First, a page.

What legal obligations or liabilities come with even that minimal level of moderation of blog comments, I don't know.   But I'm interested in something beyond mere legalities.

One of Duncan Black's standing jokes on Eschaton has been his periodic declarations that it was time to "Convene A Blogger Ethics Panel."  Which, apparently,  is a real hoot if you haven't been being lied about on his comment threads and had reports posted on it bragging that you were trolled on other blogs by his regulars.

But,  just maybe,  it's time for him to explain just what ethics he operates under, what ethical considerations he follows in what he hosts as content on his blog.   He has removed comments, I am almost certain, and he has banned people so he does have some limits on content.   Does he do that according to some unstated ethical consideration or on the basis of whimsy?   If he doesn't have any ethical standards regarding the honesty of the content he hosts, on what basis does he criticize the corporate media?   That, as another commentator here the other day, seems to have been the original motivation of his blogging, it was what he was writing about even before he started Eschaton, his famous "Hunting of the Snitch" series at Media Whores Online.

Back when he wrote full length posts for his blog about public policy and the such,  the excuse that he didn't have time to monitor the content threads might have had at least an understandable reason.  But he doesn't do anything like that these days and hasn't for a good long time.  From reports going back years he's derived a not inconsiderable income from his blogging, if he's got a real job doesn't seem to be at issue, considering the posting schedule.   How long does he get to benefit by being given some slack in the matter of the basic honesty of his content - for years now, most of that has been provided on his comment threads.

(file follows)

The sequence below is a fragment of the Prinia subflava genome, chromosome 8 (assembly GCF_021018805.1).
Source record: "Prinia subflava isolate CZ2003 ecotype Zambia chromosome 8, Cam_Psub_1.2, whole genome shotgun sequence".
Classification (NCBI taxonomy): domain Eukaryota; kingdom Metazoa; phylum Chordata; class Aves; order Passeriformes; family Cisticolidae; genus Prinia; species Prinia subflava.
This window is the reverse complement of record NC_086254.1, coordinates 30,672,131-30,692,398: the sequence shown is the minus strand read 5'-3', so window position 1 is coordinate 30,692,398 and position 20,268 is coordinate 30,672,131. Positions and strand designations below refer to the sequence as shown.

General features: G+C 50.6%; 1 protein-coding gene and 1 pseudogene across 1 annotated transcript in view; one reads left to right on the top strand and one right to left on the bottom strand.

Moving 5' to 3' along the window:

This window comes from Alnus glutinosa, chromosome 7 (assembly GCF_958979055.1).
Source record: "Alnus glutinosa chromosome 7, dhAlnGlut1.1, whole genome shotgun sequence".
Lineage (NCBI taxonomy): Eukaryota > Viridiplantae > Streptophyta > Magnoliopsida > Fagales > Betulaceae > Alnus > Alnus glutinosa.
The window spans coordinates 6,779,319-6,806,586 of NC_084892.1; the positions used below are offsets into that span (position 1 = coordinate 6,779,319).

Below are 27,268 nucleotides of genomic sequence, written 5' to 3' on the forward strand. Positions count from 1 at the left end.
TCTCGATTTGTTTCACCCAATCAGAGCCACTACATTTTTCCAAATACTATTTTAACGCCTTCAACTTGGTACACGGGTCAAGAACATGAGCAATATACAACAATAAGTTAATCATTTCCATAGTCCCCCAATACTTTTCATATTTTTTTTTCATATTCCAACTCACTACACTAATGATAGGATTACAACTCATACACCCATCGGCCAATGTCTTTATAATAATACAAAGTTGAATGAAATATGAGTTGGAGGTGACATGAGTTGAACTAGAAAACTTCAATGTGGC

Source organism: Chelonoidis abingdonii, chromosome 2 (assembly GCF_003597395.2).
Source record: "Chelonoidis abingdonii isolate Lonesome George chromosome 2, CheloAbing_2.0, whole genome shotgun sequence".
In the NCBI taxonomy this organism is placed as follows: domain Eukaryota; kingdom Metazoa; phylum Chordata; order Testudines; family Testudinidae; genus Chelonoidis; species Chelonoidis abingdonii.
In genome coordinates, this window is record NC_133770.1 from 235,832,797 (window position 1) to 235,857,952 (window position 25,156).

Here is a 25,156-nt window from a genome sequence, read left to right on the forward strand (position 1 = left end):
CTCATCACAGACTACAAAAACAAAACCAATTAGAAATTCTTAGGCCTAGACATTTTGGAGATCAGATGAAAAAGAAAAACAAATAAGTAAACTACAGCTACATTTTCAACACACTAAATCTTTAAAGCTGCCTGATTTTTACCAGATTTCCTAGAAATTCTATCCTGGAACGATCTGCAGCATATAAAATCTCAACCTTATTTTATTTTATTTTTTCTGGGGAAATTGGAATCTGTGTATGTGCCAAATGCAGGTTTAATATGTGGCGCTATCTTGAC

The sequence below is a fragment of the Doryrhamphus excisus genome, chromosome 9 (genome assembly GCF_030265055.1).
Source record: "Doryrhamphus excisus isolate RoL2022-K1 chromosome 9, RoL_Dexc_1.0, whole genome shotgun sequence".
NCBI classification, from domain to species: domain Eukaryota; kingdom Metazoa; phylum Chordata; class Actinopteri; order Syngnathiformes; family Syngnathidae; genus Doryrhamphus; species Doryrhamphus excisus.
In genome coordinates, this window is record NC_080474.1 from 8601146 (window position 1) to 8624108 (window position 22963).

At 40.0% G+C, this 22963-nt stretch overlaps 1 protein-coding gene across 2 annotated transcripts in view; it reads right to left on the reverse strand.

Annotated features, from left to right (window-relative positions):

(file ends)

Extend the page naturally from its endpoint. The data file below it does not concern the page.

If blogging was supposed to develop into a more honest, more dependable form of media with more integrity than the corporate media,  what does it say that one of its most prominent professionals not only rejects ethical standards but mocks the concept?   From what I've observed over more than a decade is that blogging can be a real source of reliable information free from corrupt motives but not if there is no hard ethical standard followed.  Though, usually, it's on small, obscure blogs that that is kept up.   It's devolved into talk radio in pixels in too many cases, the hate-talk blogs seem to be the most successful ones.  It's looking more like the deregulated radio market.  Perhaps that Duncan Black is reported to be an opponent of the Fairness Doctrine and other requirements for pubic service by broadcasters reveals more than his generally libertarian tendencies in media matters.   Perhaps more about media matters in a later post.